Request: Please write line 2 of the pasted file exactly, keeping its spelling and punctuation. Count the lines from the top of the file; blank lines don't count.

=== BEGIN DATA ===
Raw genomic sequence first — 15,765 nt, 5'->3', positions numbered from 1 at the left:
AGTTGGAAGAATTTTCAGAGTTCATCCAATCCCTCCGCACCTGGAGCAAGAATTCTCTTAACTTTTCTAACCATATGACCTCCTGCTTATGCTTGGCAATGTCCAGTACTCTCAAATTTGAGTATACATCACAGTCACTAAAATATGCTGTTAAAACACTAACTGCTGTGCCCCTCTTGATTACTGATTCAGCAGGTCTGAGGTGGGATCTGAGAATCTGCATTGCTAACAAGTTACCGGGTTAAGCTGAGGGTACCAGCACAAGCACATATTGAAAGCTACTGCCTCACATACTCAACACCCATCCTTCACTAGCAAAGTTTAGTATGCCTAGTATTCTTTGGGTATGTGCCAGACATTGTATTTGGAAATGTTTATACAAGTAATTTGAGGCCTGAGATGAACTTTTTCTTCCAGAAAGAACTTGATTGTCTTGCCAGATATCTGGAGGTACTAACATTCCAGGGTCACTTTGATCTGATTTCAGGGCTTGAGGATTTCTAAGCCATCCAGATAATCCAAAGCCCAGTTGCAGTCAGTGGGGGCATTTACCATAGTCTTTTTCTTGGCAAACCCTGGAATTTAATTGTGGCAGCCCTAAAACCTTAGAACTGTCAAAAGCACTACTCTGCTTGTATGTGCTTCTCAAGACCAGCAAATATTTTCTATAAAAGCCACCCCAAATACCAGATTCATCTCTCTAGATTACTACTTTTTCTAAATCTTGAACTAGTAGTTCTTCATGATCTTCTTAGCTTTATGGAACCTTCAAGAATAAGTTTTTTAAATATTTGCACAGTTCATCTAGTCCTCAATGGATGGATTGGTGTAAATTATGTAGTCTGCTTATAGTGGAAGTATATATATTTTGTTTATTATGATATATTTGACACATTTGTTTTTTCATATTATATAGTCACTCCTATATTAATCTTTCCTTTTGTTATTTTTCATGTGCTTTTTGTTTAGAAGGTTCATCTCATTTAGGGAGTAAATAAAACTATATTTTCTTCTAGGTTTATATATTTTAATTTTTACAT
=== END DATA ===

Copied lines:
AGTTGGAAGAATTTTCAGAGTTCATCCAATCCCTCCGCACCTGGAGCAAGAATTCTCTTAACTTTTCTAACCATATGACCTCCTGCTTATGCTTGGCAATGTCCAGTACTCTCAAATTTGAGTATACATCACAGTCACTAAAATATGCTGTTAAAACACTAACTGCTGTGCCCCTCTTGATTACTGATTCAGCAGGTCTGAGGTGGGATCTGAGAATCTGCATTGCTAACAAGTTACCGGGTTAAGCTGAGGGTACCAGCACAAGCACATATTGAAAGCTACTGCCTCACATACTCAACACCCATCCTTCACTAGCAAAGTTTAGTATGCCTAGTATTCTTTGGGTATGTGCCAGACATTGTATTTGGAAATGTTTATACAAGTAATTTGAGGCCTGAGATGAACTTTTTCTTCCAGAAAGAACTTGATTGTCTTGCCAGATATCTGGAGGTACTAACATTCCAGGGTCACTTTGATCTGATTTCAGGGCTTGAGGATTTCTAAGCCATCCAGATAATCCAAAGCCCAGTTGCAGTCAGTGGGGGCATTTACCATAGTCTTTTTCTTGGCAAACCCTGGAATTTAATTGTGGCAGCCCTAAAACCTTAGAACTGTCAAAAGCACTACTCTGCTTGTATGTGCTTCTCAAGACCAGCAAATATTTTCTATAAAAGCCACCCCAAATACCAGATTCATCTCTCTAGATTACTACTTTTTCTAAATCTTGAACTAGTAGTTCTTCATGATCTTCTTAGCTTTATGGAACCTTCAAGAATAAGTTTTTTAAATATTTGCACAGTTCATCTAGTCCTCAATGGATGGATTGGTGTAAATTATGTAGTCTGCTTATAGTGGAAGTATATATATTTTGTTTATTATGATATATTTGACACATTTGTTTTTTCATATTATATAGTCACTCCTATATTAATCTTTCCTTTTGTTATTTTTCATGTGCTTTTTGTTTAGAAGGTTCATCTCATTTAGGGAGTAAATAAAACTATATTTTCTTCTAGGTTTATATATTTTAATTTTTACAT